7 Tips For Captivating Copy That Sells

If you’re a business owner sooner or later you will have to write (or have a copywriter write for you) an ad or sales letter to sell your product. How will you persuade your prospects to buy?
One thing’s for certain. You can’t sell by boring your reader to tears with dry, unimaginative copy. Fascinating facts, tantalizing tid bits, and riveting dialogue are what pull your prospects into your sales message.
Your copy must grab their attention and keep it from beginning to end. Along the way you establish rapport and communicate on a level that resonates with your reader. If your sales message does that you’re well on way to winning a new customer.
Here are 7 tips to keep in mind when writing captivating, persuasive copy that sells.
1. Paint a picture with your words
Studies show that people think in pictures. If your sales message delivers clear, lifelike details your reader will want to keep reading. Engage their senses – what will your reader see, feel, hear and taste when they use your new widget? One way to do this is visualize in your mind exactly what your reader is experiencing now and how that experience will change when they use your product.
2. Look visually appealing
Imagine opening a book and each page is crammed solid with type. Do you really want to settle down in your easy chair with it? Unless your cramming for an exam, probably not. It looks like too much work. Most people don’t like too much work.
The same is true with reading your sales letter or ad. Make it effortless to read. This means use short sentences, short paragraphs (no more than 5 or 6 lines), subheads, bullets, and dialogue if appropriate.
Your reader knows at a glance if your copy is going to be an easy read. First impressions count so make sure yours is a good one.
3. Be the solution to your reader’s problem
Of course you have to understand the problem first. If you don’t, you’ll just be throwing something out there, hoping it will stick. What is your reader looking for? A real solution to a real need. Your customers want the benefit of your product and not just the features – they want what your product can actually do for them on an emotional level. For example, they’re not buying an antique Persian rug to cover a bare spot on their living room floor; they’re buying beauty, quality and prestige.
Find out exactly what your prospect wants – get inside their head before your write one word of your sales pitch. Then use this information to help your customer fix their problems.
4. Establish trust
Customers are increasingly leery these days and anything you have to say will probably be met with skepticism. It’s understandable. People have been ripped-off by snake-oil salesmen so many times they are extremely hesitant to trust you.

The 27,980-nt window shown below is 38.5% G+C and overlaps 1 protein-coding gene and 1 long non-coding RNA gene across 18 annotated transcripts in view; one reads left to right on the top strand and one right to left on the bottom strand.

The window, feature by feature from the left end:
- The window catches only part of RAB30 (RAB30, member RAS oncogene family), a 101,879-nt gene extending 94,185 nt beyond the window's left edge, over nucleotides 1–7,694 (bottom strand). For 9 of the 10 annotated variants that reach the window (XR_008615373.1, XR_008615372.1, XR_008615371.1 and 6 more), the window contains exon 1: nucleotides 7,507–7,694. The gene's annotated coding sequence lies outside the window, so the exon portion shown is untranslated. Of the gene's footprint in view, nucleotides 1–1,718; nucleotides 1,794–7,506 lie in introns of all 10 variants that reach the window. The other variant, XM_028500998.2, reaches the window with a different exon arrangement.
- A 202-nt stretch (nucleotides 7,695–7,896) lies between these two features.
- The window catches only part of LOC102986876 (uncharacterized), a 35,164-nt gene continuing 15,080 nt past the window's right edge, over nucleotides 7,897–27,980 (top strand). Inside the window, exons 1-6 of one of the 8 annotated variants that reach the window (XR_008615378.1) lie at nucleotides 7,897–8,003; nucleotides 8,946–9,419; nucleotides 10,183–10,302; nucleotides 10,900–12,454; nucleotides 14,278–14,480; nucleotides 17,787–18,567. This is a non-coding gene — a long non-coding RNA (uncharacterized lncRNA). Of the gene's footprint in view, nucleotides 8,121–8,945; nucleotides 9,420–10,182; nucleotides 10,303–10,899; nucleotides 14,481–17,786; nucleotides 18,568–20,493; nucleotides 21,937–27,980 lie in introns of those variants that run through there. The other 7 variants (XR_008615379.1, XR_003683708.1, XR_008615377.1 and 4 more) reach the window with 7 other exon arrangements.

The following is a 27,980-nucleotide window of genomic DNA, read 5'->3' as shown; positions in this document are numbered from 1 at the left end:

One way you can overcome this stumbling block is with testimonials – the more the better. And if the quotes are from famous and respected people, that’s even more confirmation what you’re saying is true.
Another way to gain credibility and trust is to offer a rock solid guarantee. Tell your prospect they have nothing to lose by buying your product – and mean it.
5. Trigger emotion
Never underestimate the power of emotion to get response. Why? Because people buy with emotions and justify their decision with logic. Copy that resonates with your prospect on a personal level strikes an emotional chord that commands attention. Your reader will want to take action – either move toward something they desire or move away from something that is painful.
Take the fashion industry for example. Women don’t spend thousands of dollars on a designer handbag just so they’ll have a place to keep their wallet and lip stick.
They want the latest Louis Vuitton purse because it broadcasts class, style, and impeccable taste. Fashion companies know this. They tap into the buying emotion of vanity or pride to sell the latest thing off the runway.
It works, too. Just ask any happy fashion diva.
6. Tell a story
Everyone loves a good story. People respond to tales that shock, amaze, surprise, charm or even terrify. We’ve been conditioned that way since we were children.
When you sell with a good story, you engage your reader in a way that cold facts and statistics never can. Use the power of storytelling to introduce yourself to your reader, grab their attention, overcome their fears or promote the benefits of your product.
7. Enthusiasm sells
As you write, think about how you would tell your message to a friend. You’d probably gesture, change the tone and pitch of your voice, and change your facial expressions. Your written message should come across the same way, like your talking to a friend. But what usually happens is instead of talking toyour reader, you end up talking at them. Your copy sounds stilted and aloof.
Get excited about what you’re selling and it will come through in your writing. Even if you’re selling something as insipid as a bag of rocks, dig deep and find a way to generate enthusiasm.
Because if you don’t believe in the merits of the product, you can’t sell it. And if that’s the case, you shouldn’t even try to.
When all is said and done, copy that pulls at core emotions will always win over copy that is aimed at logic. Use these 7 tips to write captivating, persuasive copy that sells.

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